Bottom-up or top-down? Transitioning to agroecology
Fraunhofer Institute for Systems and Innovation Research, Policy and society, Germany
Although agroecology has gained recognition from e.g. the IAASTD and FAO as an important solution for creating more sustainable agri-food systems, it remains a niche form of production in many countries. In Nicaragua, which has been a vanguard of agroecology since the 1970s, bottom-up processes (based in action from farmers and civil society) and top-down processes (based in government policy) have together supported the development of agroecology as a science, a set of agricultural practices, a movement, and politically. What can be learned from the Nicaraguan experience, and how can these learnings be applied in other contexts? Based on a mixed methods, longitudinal case study, this paper explores the growth of agroecology in Nicaragua and derives recommendations for supporting agroecology in other countries. Using a socio-technical lens, the paper unpacks the development of agroecology as the growth of a new socio-technical system. Based on the multi-level perspective of transitions to sustainability, an innovation history timeline was created that maps events and involved organisations and categorises these as bottom-up or top-down. While the development of agroecology is often seen in the literature as more of a grassroots-led, bottom-up process, the analysis lead to two main findings that challenge this assumption. First, the results show that in Nicaragua, the interplay between bottom-up and top-down processes has pushed the growth of agroecology. Formalized agroecology first emerged through a government-associated organisation, was later strongly supported by farmers' organisations and civil society, and is now supported by a broad cross-section of actors that initiate both bottom-up and top-down activities. Second, individuals and organisations that navigate between bottom-up and top-down spaces are central actors in supporting agroecology. Such hybrid actors are able to push for agroecology in both spheres without losing legitimacy in either. The results point to the important roles of both bottom-up and top-down processes to support agroecology, and the central functions of intermediaries in supporting transitions to agroecology. To further support the growth of agroecology in countries around the world, recommendations are derived from the case study and generalised to be applicable for policy and practice in different contexts.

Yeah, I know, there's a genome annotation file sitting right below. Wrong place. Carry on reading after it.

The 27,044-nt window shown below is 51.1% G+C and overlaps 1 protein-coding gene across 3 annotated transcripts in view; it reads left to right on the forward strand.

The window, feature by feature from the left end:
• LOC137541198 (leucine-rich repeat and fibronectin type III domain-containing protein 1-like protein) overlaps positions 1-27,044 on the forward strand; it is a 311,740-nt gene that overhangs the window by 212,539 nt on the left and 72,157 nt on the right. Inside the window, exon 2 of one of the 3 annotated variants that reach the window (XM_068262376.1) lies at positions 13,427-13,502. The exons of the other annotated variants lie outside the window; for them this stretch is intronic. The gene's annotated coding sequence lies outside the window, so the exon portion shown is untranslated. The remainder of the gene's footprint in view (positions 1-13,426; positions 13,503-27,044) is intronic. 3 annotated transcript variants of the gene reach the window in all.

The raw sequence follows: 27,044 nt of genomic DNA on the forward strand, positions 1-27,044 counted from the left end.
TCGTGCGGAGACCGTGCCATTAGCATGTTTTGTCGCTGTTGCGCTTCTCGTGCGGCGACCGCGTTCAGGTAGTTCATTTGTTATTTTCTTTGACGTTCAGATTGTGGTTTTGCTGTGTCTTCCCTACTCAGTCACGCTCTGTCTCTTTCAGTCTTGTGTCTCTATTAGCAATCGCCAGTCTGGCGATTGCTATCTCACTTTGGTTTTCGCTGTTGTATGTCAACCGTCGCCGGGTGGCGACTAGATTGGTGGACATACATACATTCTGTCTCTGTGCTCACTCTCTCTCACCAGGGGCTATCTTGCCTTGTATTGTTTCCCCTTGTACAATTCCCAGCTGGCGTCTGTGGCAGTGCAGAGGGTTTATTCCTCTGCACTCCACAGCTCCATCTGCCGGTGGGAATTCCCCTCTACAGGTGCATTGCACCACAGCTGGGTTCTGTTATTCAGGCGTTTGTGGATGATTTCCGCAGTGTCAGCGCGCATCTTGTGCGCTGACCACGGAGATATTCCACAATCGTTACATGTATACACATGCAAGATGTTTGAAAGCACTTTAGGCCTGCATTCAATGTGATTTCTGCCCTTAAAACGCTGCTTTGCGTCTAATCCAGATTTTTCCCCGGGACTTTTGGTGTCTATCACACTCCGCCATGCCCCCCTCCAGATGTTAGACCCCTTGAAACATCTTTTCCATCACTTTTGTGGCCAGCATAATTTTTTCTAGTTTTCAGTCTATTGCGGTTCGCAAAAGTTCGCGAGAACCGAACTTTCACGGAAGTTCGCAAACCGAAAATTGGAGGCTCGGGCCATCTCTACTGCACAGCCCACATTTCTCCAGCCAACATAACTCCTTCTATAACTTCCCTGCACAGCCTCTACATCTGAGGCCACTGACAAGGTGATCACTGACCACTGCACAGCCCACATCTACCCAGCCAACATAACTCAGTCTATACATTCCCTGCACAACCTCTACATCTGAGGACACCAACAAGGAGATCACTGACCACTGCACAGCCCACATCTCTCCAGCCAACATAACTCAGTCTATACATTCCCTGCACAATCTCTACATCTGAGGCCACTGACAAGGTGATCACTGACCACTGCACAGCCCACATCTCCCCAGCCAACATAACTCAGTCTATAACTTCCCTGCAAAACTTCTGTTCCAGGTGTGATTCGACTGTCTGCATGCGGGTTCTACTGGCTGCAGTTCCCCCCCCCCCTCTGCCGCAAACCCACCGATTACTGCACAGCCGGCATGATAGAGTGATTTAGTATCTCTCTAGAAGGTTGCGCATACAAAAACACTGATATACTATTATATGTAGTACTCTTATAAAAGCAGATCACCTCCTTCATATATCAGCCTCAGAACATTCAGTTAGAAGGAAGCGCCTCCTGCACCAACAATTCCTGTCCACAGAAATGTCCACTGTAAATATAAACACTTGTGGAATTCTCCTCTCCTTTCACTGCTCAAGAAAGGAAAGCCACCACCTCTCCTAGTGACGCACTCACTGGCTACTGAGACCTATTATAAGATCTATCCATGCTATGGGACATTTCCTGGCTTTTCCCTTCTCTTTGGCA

Keywords: Agroecological transitions, case study, multi-level perspective, socio-technical transitions
Contact Address: Katharina Schiller, Fraunhofer Institute for Systems and Innovation Research, Policy and society, Breslauer str. 48, 76139 Karlsruhe, Germany, e-mail: katharina.schillerisi.fraunhofer.de